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B2B Sales Basics

Target Markets and Customer Personas

The following aspects are crucial inputs into the sales process and are discussed elsewhere:

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Target Markets
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Customer Personas and Ideal Customer Profile

Sales process

In the initial phases of figuring out your sales strategy, the sales process will be quite fluid and opportunistic. But as you ramp up the sales team and attempt to make sales repeatable, it is essential to define a clear and specific sales process.

Elements that go into the process are:

  1. Organizational structure. It should be clear who in the sales team (and adjacent departments) owns which steps. More here.
  2. Funnel structure. Everybody needs to be on the same page about funnel steps and expected conversion rates between steps.
  3. Activity goals. Sales is a numbers game, and it should be clear how many prospect interaction each team member is expected to have per time unit (example: 40 outbound emails per SDR, 5 demos per day per AE).
  4. Qualification criteria. It needs to be clear which criteria a prospect has to fulfil to move to the next step in the funnel. Chasing unqualified leads is the biggest time-waster in sales.
  5. Expected interactions before disqualifying. A frequent mistake that sales teams make is to give up too quickly. It should therefore be clear how often you reach out to a qualified prospect before marking them as uninterested.
  6. Expected sales cycle steps and length. Everybody needs to be clear about which steps are usually necessary to close a customer (e.g. will there be a free trial?) and how long the process is expected to take.
  7. Tools. The sales team needs to have a common understanding of which tools are mandatory to use (e.g. the CRM, document sharing) and in which way.

Buyer journey

It is important that the sales organization has a common mental model of what the buyer journey looks like. Customer personas will give a first baseline.

On the highest level, a B2B buyer journey is more straightforward and predictable than a B2C purchase since it's supposed to be rational, systematic and professional.

  1. Problem identification: The customer identifies a problem in the business that needs to be solved with a product or service that is not available yet at the company.
  2. Solution exploration: The customer analyzes the market and tries to find potential solutions and product categories that might help.
  3. Requirements building: The customer details which requirements will qualify a solution to be a satisfactory fit for the company.
  4. Supplier selection: The customer compares potential vendors and decides on the best fit.

But in practice the real journey can be much more complicated, as illustrated here by Gartner:

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Sellers should be able to at least know about the existence of these and other influence factors and know what to do if a particular situation arises.

Customer decision roles

In B2B sales, buying decisions are rarely made by one single person. Typically several hierarchy levels and departments are involved:

  1. The End User: These will be the people actually using the product. Depending on the context, they can have a very strong influence (such as in a bottom-up sales motion) or nearly no influence at all (in classic top-down enterprise sales).
  2. The Champion: This is often a mid-level person who is the strongest internal promoter of your product.
  3. The Recommender or Detractor: Several people involved in the process don't have the authority to approve or deny the purchase, but they have significant positive or negative influence.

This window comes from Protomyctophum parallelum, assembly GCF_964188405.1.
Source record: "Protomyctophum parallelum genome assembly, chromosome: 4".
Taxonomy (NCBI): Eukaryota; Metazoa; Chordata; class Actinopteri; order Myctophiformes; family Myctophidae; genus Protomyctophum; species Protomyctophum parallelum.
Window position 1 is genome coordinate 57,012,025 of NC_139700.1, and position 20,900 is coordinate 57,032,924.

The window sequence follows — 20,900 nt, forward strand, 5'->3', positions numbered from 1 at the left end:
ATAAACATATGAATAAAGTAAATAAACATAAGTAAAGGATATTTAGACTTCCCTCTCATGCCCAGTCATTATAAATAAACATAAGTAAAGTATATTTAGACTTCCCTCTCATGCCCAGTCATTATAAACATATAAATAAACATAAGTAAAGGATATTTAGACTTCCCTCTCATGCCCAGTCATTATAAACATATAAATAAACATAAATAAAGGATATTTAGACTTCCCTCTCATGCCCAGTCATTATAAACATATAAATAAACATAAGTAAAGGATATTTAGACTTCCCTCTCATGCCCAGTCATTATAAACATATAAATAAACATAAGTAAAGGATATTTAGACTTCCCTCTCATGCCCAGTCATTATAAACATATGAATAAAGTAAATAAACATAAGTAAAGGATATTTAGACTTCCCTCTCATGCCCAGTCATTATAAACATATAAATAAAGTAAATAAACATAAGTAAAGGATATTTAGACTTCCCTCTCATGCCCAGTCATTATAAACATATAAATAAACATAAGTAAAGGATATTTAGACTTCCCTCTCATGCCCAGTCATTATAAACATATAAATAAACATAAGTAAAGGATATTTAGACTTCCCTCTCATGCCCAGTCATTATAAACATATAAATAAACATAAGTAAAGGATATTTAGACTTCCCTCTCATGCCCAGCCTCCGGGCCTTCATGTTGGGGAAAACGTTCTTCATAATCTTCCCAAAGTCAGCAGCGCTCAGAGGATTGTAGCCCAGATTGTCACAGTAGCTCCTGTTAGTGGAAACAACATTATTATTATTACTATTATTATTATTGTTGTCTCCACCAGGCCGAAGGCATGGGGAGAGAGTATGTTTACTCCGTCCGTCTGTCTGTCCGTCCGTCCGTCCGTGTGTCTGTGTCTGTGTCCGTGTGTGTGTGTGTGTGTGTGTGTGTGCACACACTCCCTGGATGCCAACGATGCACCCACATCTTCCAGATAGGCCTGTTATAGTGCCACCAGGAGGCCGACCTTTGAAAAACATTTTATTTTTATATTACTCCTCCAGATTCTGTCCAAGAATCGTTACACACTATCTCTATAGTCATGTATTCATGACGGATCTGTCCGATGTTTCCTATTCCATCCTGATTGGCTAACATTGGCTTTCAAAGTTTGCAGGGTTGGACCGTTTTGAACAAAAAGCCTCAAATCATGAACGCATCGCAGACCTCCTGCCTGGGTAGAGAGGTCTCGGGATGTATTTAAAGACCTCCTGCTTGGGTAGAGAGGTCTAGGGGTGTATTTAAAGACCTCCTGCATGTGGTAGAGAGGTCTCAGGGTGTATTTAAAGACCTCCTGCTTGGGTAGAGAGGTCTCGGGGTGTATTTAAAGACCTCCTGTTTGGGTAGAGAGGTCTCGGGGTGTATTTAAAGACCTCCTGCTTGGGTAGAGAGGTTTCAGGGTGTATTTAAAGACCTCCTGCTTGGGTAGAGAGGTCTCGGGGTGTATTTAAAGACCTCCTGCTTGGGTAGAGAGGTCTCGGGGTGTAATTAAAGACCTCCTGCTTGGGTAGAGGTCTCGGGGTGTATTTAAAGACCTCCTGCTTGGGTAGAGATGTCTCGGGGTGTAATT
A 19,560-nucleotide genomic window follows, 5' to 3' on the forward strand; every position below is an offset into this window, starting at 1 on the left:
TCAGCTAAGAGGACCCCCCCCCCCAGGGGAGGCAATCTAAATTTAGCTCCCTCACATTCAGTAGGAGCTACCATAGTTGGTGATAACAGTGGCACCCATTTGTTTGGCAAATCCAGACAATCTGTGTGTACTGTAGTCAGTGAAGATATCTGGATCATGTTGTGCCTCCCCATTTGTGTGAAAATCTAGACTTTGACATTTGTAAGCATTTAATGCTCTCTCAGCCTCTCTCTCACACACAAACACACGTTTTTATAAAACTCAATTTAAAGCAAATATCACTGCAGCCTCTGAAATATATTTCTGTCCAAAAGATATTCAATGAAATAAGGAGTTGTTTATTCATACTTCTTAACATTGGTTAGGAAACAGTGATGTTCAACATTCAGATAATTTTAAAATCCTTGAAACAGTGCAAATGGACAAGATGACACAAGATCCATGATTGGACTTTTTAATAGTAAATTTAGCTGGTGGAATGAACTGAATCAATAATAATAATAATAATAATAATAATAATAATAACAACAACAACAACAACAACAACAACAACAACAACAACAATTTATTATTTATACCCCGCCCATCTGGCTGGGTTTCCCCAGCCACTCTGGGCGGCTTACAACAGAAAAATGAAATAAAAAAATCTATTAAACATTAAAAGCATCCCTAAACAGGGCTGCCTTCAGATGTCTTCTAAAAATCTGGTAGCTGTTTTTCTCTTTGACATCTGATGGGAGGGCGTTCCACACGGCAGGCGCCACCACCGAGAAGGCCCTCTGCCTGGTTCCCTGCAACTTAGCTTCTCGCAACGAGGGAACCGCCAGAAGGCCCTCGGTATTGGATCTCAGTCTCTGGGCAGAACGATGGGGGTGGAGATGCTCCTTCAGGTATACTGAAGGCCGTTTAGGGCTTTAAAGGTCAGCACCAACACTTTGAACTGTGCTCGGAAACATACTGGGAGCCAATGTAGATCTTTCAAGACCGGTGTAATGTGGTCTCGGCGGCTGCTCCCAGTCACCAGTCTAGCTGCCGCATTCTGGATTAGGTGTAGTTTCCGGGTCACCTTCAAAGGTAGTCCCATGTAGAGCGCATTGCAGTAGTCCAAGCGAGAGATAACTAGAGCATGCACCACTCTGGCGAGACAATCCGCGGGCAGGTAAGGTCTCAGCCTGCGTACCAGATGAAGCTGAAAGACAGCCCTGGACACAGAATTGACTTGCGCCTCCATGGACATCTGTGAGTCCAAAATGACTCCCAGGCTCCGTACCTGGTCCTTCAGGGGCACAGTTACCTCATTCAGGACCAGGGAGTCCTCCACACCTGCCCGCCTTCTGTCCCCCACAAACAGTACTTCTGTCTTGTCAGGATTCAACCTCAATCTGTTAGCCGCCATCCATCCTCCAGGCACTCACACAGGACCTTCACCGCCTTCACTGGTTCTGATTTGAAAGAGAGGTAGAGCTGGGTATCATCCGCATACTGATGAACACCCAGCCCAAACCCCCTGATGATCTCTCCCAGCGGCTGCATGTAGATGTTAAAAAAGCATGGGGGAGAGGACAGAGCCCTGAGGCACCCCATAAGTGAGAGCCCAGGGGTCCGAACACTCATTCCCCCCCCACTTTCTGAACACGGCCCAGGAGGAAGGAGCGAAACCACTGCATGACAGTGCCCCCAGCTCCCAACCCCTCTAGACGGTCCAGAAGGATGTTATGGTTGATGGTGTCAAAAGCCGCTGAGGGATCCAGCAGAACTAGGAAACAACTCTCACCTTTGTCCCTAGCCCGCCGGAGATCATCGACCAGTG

4. The Economic Buyer: This is the primary decision maker who owns the necessary budget. Depending on the nature of the product, this can be a mid-level manager, up to a C-level executive.
  5. The Procurement Expert: Most large companies have dedicated procurement departments that will negotiate with vendors. They rarely have the authority to kill a deal, but they can squeeze out discounts.

For large target accounts it's typically worth the effort to map out relationship between these different people on the customer side so that the entire account team has a common understanding of how the decision is likely going to be made. This account map can inform sales tactics and where to spend time in the sales process.

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Example for an account map (Source)

Over time, the sales team will discover common patterns between different types of customer organizations. It is therefore important to constantly update persona documents, sales playbooks and materials to reflect this information and become more efficient.

Customer Pain Points

Understanding customer pain points is crucial for successful B2B sales. This is not limited to the sales team, but equally important for the other departments sales collaborates with.

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A deep understanding of pain points should already be part of customer persona research, but you should expect to constantly learn more about the nuances of pain points.

Furthermore, the situation will differ for each customer, so it is essential to understand the pain points of each customer organization and each individual that is relevant for the sale.

It is also essential to understand that the perception of pain might be very different per customer, and so is the perceived fit of your solution.

As Giese and Hilpert put it:

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A frequent mistake in B2B sales is to overestimate how strong a pain might be on the customer side. It might seem obvious to the sales person that a particular customer absolutely needs their solution, but the customer might have other important priorities, budget constraints, or simply a limited understanding of the issue.